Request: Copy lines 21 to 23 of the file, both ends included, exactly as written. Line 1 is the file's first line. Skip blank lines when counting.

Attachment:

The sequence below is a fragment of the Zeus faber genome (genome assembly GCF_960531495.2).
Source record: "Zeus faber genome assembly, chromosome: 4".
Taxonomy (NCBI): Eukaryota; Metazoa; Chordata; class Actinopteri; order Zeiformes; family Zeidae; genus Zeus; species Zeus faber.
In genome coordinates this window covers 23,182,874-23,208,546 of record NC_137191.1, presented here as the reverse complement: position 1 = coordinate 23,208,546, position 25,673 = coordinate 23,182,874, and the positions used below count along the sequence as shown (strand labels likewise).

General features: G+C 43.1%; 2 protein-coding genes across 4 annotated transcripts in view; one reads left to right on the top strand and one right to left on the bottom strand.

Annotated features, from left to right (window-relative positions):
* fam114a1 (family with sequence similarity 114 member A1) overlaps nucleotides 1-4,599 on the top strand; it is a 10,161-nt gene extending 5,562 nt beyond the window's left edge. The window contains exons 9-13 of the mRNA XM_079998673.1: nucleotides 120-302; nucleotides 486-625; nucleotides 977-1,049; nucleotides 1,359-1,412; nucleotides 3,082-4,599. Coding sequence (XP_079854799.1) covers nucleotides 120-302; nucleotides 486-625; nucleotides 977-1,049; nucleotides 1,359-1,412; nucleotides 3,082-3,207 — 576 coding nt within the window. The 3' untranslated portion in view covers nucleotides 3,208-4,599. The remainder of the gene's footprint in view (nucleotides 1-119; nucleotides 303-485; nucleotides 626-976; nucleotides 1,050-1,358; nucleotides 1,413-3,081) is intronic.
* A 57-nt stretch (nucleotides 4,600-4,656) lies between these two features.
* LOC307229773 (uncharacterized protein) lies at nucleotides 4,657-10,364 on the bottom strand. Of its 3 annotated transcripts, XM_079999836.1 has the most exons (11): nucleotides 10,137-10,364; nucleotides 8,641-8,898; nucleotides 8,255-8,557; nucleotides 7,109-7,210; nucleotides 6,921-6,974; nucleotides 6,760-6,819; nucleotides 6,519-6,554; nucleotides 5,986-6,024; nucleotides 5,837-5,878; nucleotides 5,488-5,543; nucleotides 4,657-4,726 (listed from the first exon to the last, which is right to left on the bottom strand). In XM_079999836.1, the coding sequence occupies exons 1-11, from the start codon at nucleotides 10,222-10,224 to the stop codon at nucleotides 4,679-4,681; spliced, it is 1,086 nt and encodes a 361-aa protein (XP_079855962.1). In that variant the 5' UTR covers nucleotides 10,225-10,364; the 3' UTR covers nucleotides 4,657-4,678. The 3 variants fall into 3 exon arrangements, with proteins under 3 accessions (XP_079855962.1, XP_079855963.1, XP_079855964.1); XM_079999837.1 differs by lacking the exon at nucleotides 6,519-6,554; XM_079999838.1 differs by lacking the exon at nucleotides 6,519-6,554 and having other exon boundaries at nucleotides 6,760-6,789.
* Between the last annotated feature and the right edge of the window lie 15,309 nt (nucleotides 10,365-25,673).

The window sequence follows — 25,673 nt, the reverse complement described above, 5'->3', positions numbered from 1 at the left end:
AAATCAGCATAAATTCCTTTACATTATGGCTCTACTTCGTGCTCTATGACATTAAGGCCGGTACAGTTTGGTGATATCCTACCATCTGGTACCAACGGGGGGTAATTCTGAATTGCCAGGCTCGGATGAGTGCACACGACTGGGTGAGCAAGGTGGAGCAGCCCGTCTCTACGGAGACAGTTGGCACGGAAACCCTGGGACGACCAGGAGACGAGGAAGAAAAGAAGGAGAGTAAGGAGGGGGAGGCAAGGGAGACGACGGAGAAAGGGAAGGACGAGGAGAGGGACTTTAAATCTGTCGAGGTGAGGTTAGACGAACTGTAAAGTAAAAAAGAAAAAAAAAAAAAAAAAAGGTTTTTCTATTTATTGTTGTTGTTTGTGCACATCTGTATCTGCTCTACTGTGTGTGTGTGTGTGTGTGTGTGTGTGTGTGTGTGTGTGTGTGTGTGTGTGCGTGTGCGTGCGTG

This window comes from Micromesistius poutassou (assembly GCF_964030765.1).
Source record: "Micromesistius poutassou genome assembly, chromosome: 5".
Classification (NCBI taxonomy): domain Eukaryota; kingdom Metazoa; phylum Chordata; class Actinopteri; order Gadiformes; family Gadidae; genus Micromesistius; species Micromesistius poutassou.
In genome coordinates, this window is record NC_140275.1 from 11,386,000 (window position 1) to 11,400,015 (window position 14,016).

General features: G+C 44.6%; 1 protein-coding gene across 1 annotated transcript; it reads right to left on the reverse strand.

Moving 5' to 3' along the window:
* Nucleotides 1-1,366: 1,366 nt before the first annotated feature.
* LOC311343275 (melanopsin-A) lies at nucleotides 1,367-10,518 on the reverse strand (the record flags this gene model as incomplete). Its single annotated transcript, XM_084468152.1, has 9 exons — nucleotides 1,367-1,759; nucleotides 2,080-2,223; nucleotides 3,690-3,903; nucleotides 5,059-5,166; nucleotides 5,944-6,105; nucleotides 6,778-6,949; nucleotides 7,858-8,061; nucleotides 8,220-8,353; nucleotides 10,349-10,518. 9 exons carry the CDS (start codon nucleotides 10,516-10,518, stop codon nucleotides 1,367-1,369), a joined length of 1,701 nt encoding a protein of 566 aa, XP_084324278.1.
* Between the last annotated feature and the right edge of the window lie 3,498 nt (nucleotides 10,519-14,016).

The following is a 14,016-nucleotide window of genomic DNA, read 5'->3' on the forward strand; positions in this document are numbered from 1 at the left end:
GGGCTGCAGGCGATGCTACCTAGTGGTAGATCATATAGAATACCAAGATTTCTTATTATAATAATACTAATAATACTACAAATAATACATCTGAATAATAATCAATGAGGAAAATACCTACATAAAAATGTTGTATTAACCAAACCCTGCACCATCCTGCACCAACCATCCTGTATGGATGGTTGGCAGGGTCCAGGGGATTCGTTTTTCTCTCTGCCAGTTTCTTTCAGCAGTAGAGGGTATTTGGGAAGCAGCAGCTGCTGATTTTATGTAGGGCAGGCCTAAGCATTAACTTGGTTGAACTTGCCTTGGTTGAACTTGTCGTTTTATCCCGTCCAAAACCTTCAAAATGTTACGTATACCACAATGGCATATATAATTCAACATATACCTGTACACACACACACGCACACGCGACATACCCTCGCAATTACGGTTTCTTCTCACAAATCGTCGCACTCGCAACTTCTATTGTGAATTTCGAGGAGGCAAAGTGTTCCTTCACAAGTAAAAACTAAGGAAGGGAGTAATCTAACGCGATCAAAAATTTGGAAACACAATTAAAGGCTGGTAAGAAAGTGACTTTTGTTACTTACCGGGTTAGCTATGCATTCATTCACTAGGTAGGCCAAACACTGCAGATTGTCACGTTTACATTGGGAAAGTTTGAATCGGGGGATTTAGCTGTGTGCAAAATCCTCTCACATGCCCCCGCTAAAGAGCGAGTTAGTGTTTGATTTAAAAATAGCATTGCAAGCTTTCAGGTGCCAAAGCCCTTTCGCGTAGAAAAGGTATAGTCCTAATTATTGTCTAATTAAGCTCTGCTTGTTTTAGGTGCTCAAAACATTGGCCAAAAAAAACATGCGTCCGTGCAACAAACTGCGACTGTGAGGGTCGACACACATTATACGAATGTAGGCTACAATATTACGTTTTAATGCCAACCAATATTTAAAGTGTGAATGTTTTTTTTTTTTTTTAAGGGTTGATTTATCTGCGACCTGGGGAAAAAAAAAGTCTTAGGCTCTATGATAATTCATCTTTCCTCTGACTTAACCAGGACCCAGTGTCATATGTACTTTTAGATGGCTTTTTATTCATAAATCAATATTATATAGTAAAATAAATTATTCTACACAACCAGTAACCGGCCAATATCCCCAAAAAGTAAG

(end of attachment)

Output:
* Between the last annotated feature and the right edge of the window lie 3,498 nt (nucleotides 10,519-14,016).

The following is a 14,016-nucleotide window of genomic DNA, read 5'->3' on the forward strand; positions in this document are numbered from 1 at the left end:
GGGCTGCAGGCGATGCTACCTAGTGGTAGATCATATAGAATACCAAGATTTCTTATTATAATAATACTAATAATACTACAAATAATACATCTGAATAATAATCAATGAGGAAAATACCTACATAAAAATGTTGTATTAACCAAACCCTGCACCATCCTGCACCAACCATCCTGTATGGATGGTTGGCAGGGTCCAGGGGATTCGTTTTTCTCTCTGCCAGTTTCTTTCAGCAGTAGAGGGTATTTGGGAAGCAGCAGCTGCTGATTTTATGTAGGGCAGGCCTAAGCATTAACTTGGTTGAACTTGCCTTGGTTGAACTTGTCGTTTTATCCCGTCCAAAACCTTCAAAATGTTACGTATACCACAATGGCATATATAATTCAACATATACCTGTACACACACACACGCACACGCGACATACCCTCGCAATTACGGTTTCTTCTCACAAATCGTCGCACTCGCAACTTCTATTGTGAATTTCGAGGAGGCAAAGTGTTCCTTCACAAGTAAAAACTAAGGAAGGGAGTAATCTAACGCGATCAAAAATTTGGAAACACAATTAAAGGCTGGTAAGAAAGTGACTTTTGTTACTTACCGGGTTAGCTATGCATTCATTCACTAGGTAGGCCAAACACTGCAGATTGTCACGTTTACATTGGGAAAGTTTGAATCGGGGGATTTAGCTGTGTGCAAAATCCTCTCACATGCCCCCGCTAAAGAGCGAGTTAGTGTTTGATTTAAAAATAGCATTGCAAGCTTTCAGGTGCCAAAGCCCTTTCGCGTAGAAAAGGTATAGTCCTAATTATTGTCTAATTAAGCTCTGCTTGTTTTAGGTGCTCAAAACATTGGCCAAAAAAAACATGCGTCCGTGCAACAAACTGCGACTGTGAGGGTCGACACACATTATACGAATGTAGGCTACAATATTACGTTTTAATGCCAACCAATATTTAAAGTGTGAATGTTTTTTTTTTTTTTTAAGGGTTGATTTATCTGCGACCTGGGGAAAAAAAAAGTCTTAGGCTCTATGATAATTCATCTTTCCTCTGACTTAACCAGGACCCAGTGTCATATGTACTTTTAGATGGCTTTTTATTCATAAATCAATATTATATAGTAAAATAAATTATTCTACACAACCAGTAACCGGCCAATATCCCCAAAAAGTAAG